Cookies on this website

We use cookies to ensure that we give you the best experience on our website. If you click 'Accept all cookies' we'll assume that you are happy to receive all cookies and you won't see this message again. If you click 'Reject all non-essential cookies' only necessary cookies providing core functionality such as security, network management, and accessibility will be enabled. Click 'Find out more' for information on how to change your cookie settings.

Introduction: Patients with symptomatic high-grade intracranial atherosclerotic disease (ICAD) are at risk of stroke recurrence even under stringent medical therapy. Understanding how the plaque evolves in these patients may help prevent recurrent stroke.Methods: In a prospective, multicenter referral, longitudinal study, we recruited 40 patients (mean age = 61.1 years) with symptomatic high-grade ICAD (70-99% stenosis) confirmed by 3-dimensional rotational angiography (3DRA) from July 2007 to Feb 2016. All patients had 3DRA at baseline and 1 year. All patients received contemporary optimal medical treatment. We assessed the morphological features of qualifying ICAD lesions in the paired 3DRA images. A plaque was considered progressive if the plaque surface evolved from being smooth to irregular/ulcerated or from irregular to ulcerated, or the affected artery occluded at 1 year. We explored factors associated with plaque progression.Results: The qualifying ICAD lesions were in average 77.7% stenosis at baseline. The point of maximum stenosis was located at the distal end of the plaques in 21 (52.5%) cases, and 38 (95.0%) patients had eccentric plaques at baseline. The mean upstream plaque shoulder angulation was 46.4° at baseline. Eleven (27.5%) ICAD lesions progressed from baseline to 1 year. Longer lesions (p=0.038) with a smaller upstream plaque shoulder angulation (p=0.038) and the maximum stenosis locating at the distal end of the lesion (p=0.056) at baseline were more likely to progress in the plaque morphology over 1 year.Conclusions: Under modern medical treatment, although the majority of symptomatic ICAD lesions might regress over 1 year after an index stroke, lesions of a longer length, a smaller upstream angulation, or with the maximum stenosis located at the distal end were more likely to progress in terms of the plaque morphology.Author Disclosures: X. Leng: None. L. Wang: None. X. Zou: None. Y.O. Soo: None. A.Y. Chan: None. V.H. Ip: None. F.S. Fan: None. V.C. Mok: None. L.K. Wong: None. S.C. Yu: None. T.W. Leung: None.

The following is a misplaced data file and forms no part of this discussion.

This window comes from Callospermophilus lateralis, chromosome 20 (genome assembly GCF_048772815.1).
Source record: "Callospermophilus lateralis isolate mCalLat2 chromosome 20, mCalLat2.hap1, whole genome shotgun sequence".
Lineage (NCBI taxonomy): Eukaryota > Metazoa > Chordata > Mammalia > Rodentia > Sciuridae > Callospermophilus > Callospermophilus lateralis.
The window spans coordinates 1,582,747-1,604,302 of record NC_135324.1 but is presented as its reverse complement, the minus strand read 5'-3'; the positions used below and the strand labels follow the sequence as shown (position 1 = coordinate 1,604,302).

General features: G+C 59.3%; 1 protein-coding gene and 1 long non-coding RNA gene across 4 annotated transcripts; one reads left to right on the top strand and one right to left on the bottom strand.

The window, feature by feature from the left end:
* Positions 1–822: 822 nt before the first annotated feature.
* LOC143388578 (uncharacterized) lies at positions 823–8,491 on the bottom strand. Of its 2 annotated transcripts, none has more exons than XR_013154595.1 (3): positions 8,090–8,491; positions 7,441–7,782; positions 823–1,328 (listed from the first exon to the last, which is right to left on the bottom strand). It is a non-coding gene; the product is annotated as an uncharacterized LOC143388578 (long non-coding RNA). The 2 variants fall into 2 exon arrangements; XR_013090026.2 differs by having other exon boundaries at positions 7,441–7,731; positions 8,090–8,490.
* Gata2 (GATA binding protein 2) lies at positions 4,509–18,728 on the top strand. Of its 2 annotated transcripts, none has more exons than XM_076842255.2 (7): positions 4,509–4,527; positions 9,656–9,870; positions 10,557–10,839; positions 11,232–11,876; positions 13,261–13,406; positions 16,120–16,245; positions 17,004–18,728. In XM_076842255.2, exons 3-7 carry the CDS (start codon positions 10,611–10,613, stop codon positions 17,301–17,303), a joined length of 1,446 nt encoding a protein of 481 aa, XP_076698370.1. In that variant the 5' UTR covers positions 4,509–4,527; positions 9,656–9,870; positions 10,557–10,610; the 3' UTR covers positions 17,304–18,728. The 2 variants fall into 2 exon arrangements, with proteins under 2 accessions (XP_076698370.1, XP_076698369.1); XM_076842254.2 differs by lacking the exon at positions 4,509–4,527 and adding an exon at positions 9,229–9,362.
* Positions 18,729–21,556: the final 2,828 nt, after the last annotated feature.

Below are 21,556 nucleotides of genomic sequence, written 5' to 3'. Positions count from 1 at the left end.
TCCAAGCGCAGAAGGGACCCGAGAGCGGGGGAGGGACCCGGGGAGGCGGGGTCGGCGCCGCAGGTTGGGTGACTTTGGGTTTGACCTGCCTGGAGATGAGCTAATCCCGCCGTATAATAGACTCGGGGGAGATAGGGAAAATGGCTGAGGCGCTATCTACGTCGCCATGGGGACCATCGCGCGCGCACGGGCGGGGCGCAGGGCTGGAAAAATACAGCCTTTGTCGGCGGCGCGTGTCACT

Conference paper

Publication Date